Council of Elders

I'm not sure how I missed this when it first came out, apparently nearly three months ago. It's a panel discussion at an investing conference in Russia featuring some of my favorite minds. I can't figure out how to embed it so you'll have to visit the site.

I've mentioned before how I respect Marc Faber's views on pretty much anything; he's the moderator. Also making an appearance is Nassim Taleb who wrote the most provocative book on finance of the last decade.

Capping it off is Hugh Hendry, another personal favorite. He's unabashedly cocky, but also eloquent, witty, and extremely intelligent. The other guys are pretty blah. If you're like me and have some interest in investing and markets, this video, albeit an hour long, is like crack.

Hendry, like most contrarians, comes off as crazy much of the time, but he makes some great points:

* Everyone seems to be expecting inflation down the road and making their bets--buying gold, shorting treasuries, etc. Heck, I've even thought about buying some TBT along with gold. If everyone is making bets on inflation, it's probably not a good time to make bets on inflation.

As I see modern economies in the age of fiat currencies, deflation is not something to bet on over the long term. Any deflation will be met with absurdly low interest rates, bailouts, dollar bills from helicopters. Hendry's comment implies that, perhaps, the wiser move would be to wait for another downturn in the general stock market, at which point everyone will give up on the inflation scenario and start screaming "deflation!" and that will be the time to make large inflation bets.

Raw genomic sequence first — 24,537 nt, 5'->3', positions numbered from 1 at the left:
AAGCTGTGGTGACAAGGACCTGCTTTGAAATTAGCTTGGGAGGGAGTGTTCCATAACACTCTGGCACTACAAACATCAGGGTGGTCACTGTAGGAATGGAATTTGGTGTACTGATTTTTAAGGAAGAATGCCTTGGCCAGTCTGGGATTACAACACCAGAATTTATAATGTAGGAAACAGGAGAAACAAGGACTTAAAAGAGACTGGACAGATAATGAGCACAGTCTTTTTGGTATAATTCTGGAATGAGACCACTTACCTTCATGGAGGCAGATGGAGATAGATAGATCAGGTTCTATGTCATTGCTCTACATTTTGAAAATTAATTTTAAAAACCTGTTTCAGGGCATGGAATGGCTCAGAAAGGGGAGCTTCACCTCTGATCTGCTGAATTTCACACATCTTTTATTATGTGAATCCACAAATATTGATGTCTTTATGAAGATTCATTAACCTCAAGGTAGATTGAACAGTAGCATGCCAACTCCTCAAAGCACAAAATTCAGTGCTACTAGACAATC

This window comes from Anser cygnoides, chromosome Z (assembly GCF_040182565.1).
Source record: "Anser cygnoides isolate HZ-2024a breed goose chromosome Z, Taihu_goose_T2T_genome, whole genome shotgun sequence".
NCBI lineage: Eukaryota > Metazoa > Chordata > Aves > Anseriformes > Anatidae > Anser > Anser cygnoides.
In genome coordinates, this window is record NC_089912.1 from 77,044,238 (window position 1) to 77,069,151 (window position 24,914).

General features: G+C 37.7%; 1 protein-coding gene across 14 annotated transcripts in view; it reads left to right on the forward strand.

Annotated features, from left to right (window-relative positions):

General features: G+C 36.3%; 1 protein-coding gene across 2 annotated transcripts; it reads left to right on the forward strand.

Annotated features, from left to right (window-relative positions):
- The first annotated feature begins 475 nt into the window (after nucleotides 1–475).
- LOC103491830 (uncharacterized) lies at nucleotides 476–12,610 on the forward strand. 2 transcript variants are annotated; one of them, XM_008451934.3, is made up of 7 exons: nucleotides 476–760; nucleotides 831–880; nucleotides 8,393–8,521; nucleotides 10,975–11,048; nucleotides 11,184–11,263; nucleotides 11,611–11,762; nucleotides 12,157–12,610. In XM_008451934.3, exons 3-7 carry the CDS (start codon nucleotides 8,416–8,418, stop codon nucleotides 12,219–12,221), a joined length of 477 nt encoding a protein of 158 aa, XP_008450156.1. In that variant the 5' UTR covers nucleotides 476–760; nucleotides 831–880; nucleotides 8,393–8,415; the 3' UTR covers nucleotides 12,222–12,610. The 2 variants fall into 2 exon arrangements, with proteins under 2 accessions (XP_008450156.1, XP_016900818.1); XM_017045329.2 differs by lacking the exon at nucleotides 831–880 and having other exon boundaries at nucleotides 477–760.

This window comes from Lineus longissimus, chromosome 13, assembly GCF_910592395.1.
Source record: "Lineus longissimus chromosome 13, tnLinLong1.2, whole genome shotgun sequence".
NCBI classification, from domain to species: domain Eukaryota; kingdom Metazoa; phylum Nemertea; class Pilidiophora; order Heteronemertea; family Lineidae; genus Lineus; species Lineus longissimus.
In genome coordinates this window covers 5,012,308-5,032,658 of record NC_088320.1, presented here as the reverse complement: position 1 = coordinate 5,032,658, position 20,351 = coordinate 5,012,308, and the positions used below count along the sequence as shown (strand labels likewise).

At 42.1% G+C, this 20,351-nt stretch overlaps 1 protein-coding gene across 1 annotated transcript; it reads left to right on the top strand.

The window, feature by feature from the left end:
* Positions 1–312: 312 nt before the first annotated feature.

I (think I) know the endgame: a bubble in commodities/gold and hyperinflation. I just have to wait till most people believe this is a crazy scenario before betting on it.

* Most people believe the Chinese economy will take over the world in a couple of decades. I believe it--it's an ancient civilization waking up from a slumber of insularity and communism that's embracing market reforms. But Hendry is the only one skeptical on China and he's asking a fundamental question: What does Chinese capitalism really look like?

We know what European capitalism looks like: slow growth social democracy. We know what Anglosphere capitalism looks like: fast growth liberal democracy with a vice for debt. We know what Japanese capitalism looks like: a system reliant on individualism trapped in a culture of conformity.

People expected Japan to take over the world in the 1980s, and as Hendry points out, people expected Argentina to take over the world at the turn of the prior century. Both nations are today way down on the list of dominant economies whereas the US has survived numerous wars, a Civil War, a Great Depression, great societal transformations, and more, and always been near the top.

So what does this authoritarian brand of Chinese capitalism really look like? We don't know yet, and according to Hendry, we shouldn't make large bets on it, especially when everyone else is.

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a lot of what passes for

a lot of what passes for capitalism in China seems to me to be more akin to corporatism, a milder version of the way the Nazi state was run from 1933 until they went to war. Centrally dominated markets, heavy political involvement, enormous corruption and state manipulation, all buttered up to go down like capitalism. I know there are some 1.2 billion hardworking Chinese who, one way or another, want to make a future for themselves, and this keeps me from completely disbelieving the idea of a truly prosperous China, but the stuff I mention here above could eventually lead to massive fiscal collapse never mind the masses.

All this is aside from the potential for enormous political instability in the near future. Maybe a tiny city state like Singapore could manage a politically repressive regime while still allowing plenty of economic freedom, but with a large country the story changes dramatically.

A little late, but: you

A little late, but: you could be right about bonds and still lose on TBT. It shares the characteristics of most leveraged ETN/ETFs in that in the long term, it won't match the underlying notional index that well. Short term, yes, but not long term.

There's a halfway good writeup of this issue at
http://www.futuresmag.com/Issues/2010/March-2010/Pages/Trading-with-leveraged-and-iinverse-ETFs.aspx?channel=29